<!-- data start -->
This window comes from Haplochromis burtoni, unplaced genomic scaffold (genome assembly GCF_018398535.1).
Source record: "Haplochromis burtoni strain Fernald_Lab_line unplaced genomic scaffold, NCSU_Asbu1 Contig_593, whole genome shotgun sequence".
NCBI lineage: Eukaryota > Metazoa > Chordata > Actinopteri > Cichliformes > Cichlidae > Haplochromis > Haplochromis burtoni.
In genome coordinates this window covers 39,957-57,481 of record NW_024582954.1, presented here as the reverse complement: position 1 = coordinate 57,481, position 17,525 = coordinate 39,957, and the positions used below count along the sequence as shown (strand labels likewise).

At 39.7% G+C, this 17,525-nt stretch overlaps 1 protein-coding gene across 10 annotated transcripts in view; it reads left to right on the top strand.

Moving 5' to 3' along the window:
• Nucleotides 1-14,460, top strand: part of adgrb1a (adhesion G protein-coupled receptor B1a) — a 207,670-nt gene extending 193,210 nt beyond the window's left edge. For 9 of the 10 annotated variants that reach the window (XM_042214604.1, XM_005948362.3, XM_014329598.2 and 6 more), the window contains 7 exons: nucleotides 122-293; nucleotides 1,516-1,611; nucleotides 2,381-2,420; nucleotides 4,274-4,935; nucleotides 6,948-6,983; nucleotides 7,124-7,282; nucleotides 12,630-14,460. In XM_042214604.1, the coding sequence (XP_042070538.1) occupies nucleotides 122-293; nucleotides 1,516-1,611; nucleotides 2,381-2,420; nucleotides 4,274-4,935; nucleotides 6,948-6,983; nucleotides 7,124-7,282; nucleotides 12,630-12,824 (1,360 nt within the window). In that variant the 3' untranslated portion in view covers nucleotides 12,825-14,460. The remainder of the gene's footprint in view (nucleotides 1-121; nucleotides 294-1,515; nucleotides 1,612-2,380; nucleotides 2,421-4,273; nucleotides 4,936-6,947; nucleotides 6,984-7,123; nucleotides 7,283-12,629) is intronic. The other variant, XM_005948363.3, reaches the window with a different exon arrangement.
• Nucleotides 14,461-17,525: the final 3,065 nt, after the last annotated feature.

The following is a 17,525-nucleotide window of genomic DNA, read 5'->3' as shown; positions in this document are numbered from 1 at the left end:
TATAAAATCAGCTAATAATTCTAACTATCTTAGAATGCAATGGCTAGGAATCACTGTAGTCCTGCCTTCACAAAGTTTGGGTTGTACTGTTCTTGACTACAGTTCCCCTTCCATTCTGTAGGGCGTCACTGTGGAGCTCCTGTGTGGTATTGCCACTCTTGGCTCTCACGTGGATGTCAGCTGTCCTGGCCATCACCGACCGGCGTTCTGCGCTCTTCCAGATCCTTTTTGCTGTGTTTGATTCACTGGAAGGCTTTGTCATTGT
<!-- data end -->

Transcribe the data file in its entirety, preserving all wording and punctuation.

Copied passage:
This window comes from Haplochromis burtoni, unplaced genomic scaffold (genome assembly GCF_018398535.1).
Source record: "Haplochromis burtoni strain Fernald_Lab_line unplaced genomic scaffold, NCSU_Asbu1 Contig_593, whole genome shotgun sequence".
NCBI lineage: Eukaryota > Metazoa > Chordata > Actinopteri > Cichliformes > Cichlidae > Haplochromis > Haplochromis burtoni.
In genome coordinates this window covers 39,957-57,481 of record NW_024582954.1, presented here as the reverse complement: position 1 = coordinate 57,481, position 17,525 = coordinate 39,957, and the positions used below count along the sequence as shown (strand labels likewise).

At 39.7% G+C, this 17,525-nt stretch overlaps 1 protein-coding gene across 10 annotated transcripts in view; it reads left to right on the top strand.

Moving 5' to 3' along the window:
• Nucleotides 1-14,460, top strand: part of adgrb1a (adhesion G protein-coupled receptor B1a) — a 207,670-nt gene extending 193,210 nt beyond the window's left edge. For 9 of the 10 annotated variants that reach the window (XM_042214604.1, XM_005948362.3, XM_014329598.2 and 6 more), the window contains 7 exons: nucleotides 122-293; nucleotides 1,516-1,611; nucleotides 2,381-2,420; nucleotides 4,274-4,935; nucleotides 6,948-6,983; nucleotides 7,124-7,282; nucleotides 12,630-14,460. In XM_042214604.1, the coding sequence (XP_042070538.1) occupies nucleotides 122-293; nucleotides 1,516-1,611; nucleotides 2,381-2,420; nucleotides 4,274-4,935; nucleotides 6,948-6,983; nucleotides 7,124-7,282; nucleotides 12,630-12,824 (1,360 nt within the window). In that variant the 3' untranslated portion in view covers nucleotides 12,825-14,460. The remainder of the gene's footprint in view (nucleotides 1-121; nucleotides 294-1,515; nucleotides 1,612-2,380; nucleotides 2,421-4,273; nucleotides 4,936-6,947; nucleotides 6,984-7,123; nucleotides 7,283-12,629) is intronic. The other variant, XM_005948363.3, reaches the window with a different exon arrangement.
• Nucleotides 14,461-17,525: the final 3,065 nt, after the last annotated feature.

The following is a 17,525-nucleotide window of genomic DNA, read 5'->3' as shown; positions in this document are numbered from 1 at the left end:
TATAAAATCAGCTAATAATTCTAACTATCTTAGAATGCAATGGCTAGGAATCACTGTAGTCCTGCCTTCACAAAGTTTGGGTTGTACTGTTCTTGACTACAGTTCCCCTTCCATTCTGTAGGGCGTCACTGTGGAGCTCCTGTGTGGTATTGCCACTCTTGGCTCTCACGTGGATGTCAGCTGTCCTGGCCATCACCGACCGGCGTTCTGCGCTCTTCCAGATCCTTTTTGCTGTGTTTGATTCACTGGAAGGCTTTGTCATTGT